“The centre was very difficult because it’s not one type of people. It’s more than 60 countries, 60 cultures; different people: good people, bad people,” he said. “You don’t know the future, if you go back to your country your life is in danger. You don’t know about your family. For a long time I had no news about them, where they live.”

It was the prolonged uncertainty and stress that motivated many of the other asylum seekers at St Patrick’s Cathedral. Osman Hotak told reporters: “When you cannot have your rights in an office, the church is the best place to come.”

His comment encapsulated the debate – whether the occupation of a church was acceptable and what, exactly, were their “rights”.

The political response came fast and unequivocally. Taoiseach Bertie Ahern said the government would not give into threats; concession would lead to copycat protests.

Justice minister Michael McDowell (who did not respond to requests for an interview for this article) was equally staunch. He said: “No favours or exceptions will be done for anyone who seeks to thwart the system by actions of this kind.”

‘Just and fair’

On day two of the occupation, the Green Party, Labour and Sinn Féin all gave the demonstrators their support and urged Mr McDowell to take action. Then a TD, Michael D Higgins spent three hours in the church, appealing to the men to cease their fast with an offer to pursue their cases personally.

Former Socialist TD Joe Higgins also visited the cathedral and raised the issue in the Dáil.

“People were left languishing for years in [asylum] centres. That was then and things haven’t changed in that regard . . . All of the reports that have been made show clearly that direct provision is a prison for a lot of people.”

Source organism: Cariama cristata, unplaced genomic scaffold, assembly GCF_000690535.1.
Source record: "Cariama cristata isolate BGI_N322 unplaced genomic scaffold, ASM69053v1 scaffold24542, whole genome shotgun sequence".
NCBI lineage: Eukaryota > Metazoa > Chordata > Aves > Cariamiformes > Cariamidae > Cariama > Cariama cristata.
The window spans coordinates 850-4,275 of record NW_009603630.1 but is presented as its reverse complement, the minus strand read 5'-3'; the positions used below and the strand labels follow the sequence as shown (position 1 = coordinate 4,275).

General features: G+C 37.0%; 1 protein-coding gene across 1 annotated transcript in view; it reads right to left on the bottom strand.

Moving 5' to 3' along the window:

Resolution

Tentative efforts by the Church of Ireland to resolve the crisis came to nothing.

“I think we felt helpless really that we couldn’t do anything really significant for them. We certainly didn’t feel angry because we very much sympathised with their plight,” says now retired Dean of St Patrick’s Robert MacCarthy, although he was not personally involved in the attempted resolution.

“In spite of all the attempts made for a happy [resolution] we ended up having to ask the guards to remove them. Really looking back on it that’s probably what should have happened in the beginning.”

But as with Joe Higgins, Mr MacCarthy laments the lack of progress on the asylum system and the broader issue of refugees in Ireland today.

“The treatment of immigrants has actually been disgraceful. The fact that they have been kept for not just months but several years in this holding station reflects very badly on Ireland I think,” he says.

“There is an enormous populism taking over this State. And unless it can actually be shown to benefit the government in the ballot box nobody is interested in doing it, is my impression. That’s why asylum seekers are off the agenda, because they don’t vote.”

Dropped commitment

Chakari was granted permission to remain in Ireland after five years in the system and went on to obtain citizenship. All the others involved in the protest are believed to have stayed too. Chakari eventually found his family who had fled to safety in Pakistan and they reunited in Ireland in 2011.

Their years of separation were a source of great pain. Chakari’s youngest son Ahmad Zuhair was born in Cork. He was named after the family’s eldest who had long been assumed dead in Afghanistan before eventually emerging from one of its prisons. Today he remains in the country and is very ill.

Chakari believes immigrants represent an important part of Irish society. Still suffering the effects of his wounds, he spends his time learning computers, English and braille at a local community centre.

“I am very, very happy. My family came here and they helped me a lot,” he says. He talks about guiding his children which, through limited English, seems to refer to his ability, finally, to raise his family.

“Now I am Irish, my children are all Irish. They go to school and college,” he says. “I look after the education and behaviour because they are the future.”